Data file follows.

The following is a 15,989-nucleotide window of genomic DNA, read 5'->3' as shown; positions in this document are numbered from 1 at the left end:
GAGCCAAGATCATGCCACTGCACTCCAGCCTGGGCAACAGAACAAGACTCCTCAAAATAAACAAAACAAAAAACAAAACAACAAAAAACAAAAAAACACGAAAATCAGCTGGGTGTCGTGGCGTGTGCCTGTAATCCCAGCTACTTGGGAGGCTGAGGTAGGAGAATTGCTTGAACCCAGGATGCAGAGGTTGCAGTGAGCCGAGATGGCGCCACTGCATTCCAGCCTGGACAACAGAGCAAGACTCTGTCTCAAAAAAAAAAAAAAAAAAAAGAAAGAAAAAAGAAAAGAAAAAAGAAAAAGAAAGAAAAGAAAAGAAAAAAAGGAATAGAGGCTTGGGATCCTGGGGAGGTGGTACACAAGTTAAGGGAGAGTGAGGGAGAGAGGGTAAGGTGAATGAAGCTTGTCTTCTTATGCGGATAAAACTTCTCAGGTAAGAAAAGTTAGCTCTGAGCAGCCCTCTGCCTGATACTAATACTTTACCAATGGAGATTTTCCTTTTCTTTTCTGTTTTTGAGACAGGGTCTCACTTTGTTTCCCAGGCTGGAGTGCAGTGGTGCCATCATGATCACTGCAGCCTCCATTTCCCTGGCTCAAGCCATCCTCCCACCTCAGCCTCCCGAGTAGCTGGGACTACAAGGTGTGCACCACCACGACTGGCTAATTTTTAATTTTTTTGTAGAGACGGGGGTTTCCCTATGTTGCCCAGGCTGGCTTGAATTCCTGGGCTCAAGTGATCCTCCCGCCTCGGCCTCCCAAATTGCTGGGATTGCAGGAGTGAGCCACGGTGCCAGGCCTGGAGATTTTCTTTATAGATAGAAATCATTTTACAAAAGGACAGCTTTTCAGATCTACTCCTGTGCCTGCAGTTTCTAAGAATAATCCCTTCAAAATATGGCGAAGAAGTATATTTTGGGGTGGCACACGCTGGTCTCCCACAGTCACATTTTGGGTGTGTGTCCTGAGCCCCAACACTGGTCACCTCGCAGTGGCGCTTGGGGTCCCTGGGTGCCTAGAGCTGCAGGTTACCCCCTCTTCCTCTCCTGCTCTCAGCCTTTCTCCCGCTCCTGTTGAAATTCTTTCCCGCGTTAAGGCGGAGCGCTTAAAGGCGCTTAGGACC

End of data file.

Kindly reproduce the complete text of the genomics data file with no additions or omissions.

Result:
The following is a 15,989-nucleotide window of genomic DNA, read 5'->3' as shown; positions in this document are numbered from 1 at the left end:
GAGCCAAGATCATGCCACTGCACTCCAGCCTGGGCAACAGAACAAGACTCCTCAAAATAAACAAAACAAAAAACAAAACAACAAAAAACAAAAAAACACGAAAATCAGCTGGGTGTCGTGGCGTGTGCCTGTAATCCCAGCTACTTGGGAGGCTGAGGTAGGAGAATTGCTTGAACCCAGGATGCAGAGGTTGCAGTGAGCCGAGATGGCGCCACTGCATTCCAGCCTGGACAACAGAGCAAGACTCTGTCTCAAAAAAAAAAAAAAAAAAAAGAAAGAAAAAAGAAAAGAAAAAAGAAAAAGAAAGAAAAGAAAAGAAAAAAAGGAATAGAGGCTTGGGATCCTGGGGAGGTGGTACACAAGTTAAGGGAGAGTGAGGGAGAGAGGGTAAGGTGAATGAAGCTTGTCTTCTTATGCGGATAAAACTTCTCAGGTAAGAAAAGTTAGCTCTGAGCAGCCCTCTGCCTGATACTAATACTTTACCAATGGAGATTTTCCTTTTCTTTTCTGTTTTTGAGACAGGGTCTCACTTTGTTTCCCAGGCTGGAGTGCAGTGGTGCCATCATGATCACTGCAGCCTCCATTTCCCTGGCTCAAGCCATCCTCCCACCTCAGCCTCCCGAGTAGCTGGGACTACAAGGTGTGCACCACCACGACTGGCTAATTTTTAATTTTTTTGTAGAGACGGGGGTTTCCCTATGTTGCCCAGGCTGGCTTGAATTCCTGGGCTCAAGTGATCCTCCCGCCTCGGCCTCCCAAATTGCTGGGATTGCAGGAGTGAGCCACGGTGCCAGGCCTGGAGATTTTCTTTATAGATAGAAATCATTTTACAAAAGGACAGCTTTTCAGATCTACTCCTGTGCCTGCAGTTTCTAAGAATAATCCCTTCAAAATATGGCGAAGAAGTATATTTTGGGGTGGCACACGCTGGTCTCCCACAGTCACATTTTGGGTGTGTGTCCTGAGCCCCAACACTGGTCACCTCGCAGTGGCGCTTGGGGTCCCTGGGTGCCTAGAGCTGCAGGTTACCCCCTCTTCCTCTCCTGCTCTCAGCCTTTCTCCCGCTCCTGTTGAAATTCTTTCCCGCGTTAAGGCGGAGCGCTTAAAGGCGCTTAGGACC